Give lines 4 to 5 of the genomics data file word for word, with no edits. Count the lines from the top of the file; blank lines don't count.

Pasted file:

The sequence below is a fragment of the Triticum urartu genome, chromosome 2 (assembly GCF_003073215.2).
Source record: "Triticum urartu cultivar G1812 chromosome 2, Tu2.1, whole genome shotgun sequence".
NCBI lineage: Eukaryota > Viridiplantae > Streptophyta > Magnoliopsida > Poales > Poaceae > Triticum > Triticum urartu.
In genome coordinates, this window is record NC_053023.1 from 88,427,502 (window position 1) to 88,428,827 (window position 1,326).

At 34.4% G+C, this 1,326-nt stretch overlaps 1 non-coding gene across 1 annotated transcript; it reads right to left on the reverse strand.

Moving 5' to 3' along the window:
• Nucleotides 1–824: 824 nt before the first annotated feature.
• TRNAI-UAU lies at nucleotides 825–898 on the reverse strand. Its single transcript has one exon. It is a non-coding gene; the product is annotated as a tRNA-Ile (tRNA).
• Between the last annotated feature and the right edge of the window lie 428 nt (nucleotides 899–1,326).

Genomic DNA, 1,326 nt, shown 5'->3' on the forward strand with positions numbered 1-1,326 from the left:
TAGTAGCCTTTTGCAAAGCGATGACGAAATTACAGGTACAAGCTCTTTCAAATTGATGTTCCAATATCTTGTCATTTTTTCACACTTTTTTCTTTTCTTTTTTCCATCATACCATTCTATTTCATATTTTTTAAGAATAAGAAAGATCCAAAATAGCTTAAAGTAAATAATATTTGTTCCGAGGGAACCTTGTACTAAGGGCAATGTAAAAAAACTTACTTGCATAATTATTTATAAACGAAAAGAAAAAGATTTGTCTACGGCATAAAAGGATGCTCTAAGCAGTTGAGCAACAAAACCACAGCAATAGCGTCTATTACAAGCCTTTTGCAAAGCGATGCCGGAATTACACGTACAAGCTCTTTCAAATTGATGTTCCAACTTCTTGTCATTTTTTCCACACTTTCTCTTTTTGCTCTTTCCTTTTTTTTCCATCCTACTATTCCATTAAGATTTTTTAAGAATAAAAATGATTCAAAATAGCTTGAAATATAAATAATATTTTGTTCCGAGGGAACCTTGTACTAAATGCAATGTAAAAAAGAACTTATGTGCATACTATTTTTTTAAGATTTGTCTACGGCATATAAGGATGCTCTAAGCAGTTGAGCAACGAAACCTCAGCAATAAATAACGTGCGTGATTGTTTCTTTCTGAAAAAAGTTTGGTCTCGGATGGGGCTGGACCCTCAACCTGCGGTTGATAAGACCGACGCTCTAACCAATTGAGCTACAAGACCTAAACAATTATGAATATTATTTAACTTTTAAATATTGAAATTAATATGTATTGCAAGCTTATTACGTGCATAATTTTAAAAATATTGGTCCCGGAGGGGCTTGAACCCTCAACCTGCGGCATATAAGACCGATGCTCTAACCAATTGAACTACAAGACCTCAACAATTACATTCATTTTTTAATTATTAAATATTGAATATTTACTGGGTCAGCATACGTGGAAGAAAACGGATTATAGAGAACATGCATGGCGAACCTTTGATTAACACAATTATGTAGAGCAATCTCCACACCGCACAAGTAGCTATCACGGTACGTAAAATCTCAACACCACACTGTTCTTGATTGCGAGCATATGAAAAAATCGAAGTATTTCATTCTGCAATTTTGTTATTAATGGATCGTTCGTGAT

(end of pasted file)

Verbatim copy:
In genome coordinates, this window is record NC_053023.1 from 88,427,502 (window position 1) to 88,428,827 (window position 1,326).

At 34.4% G+C, this 1,326-nt stretch overlaps 1 non-coding gene across 1 annotated transcript; it reads right to left on the reverse strand.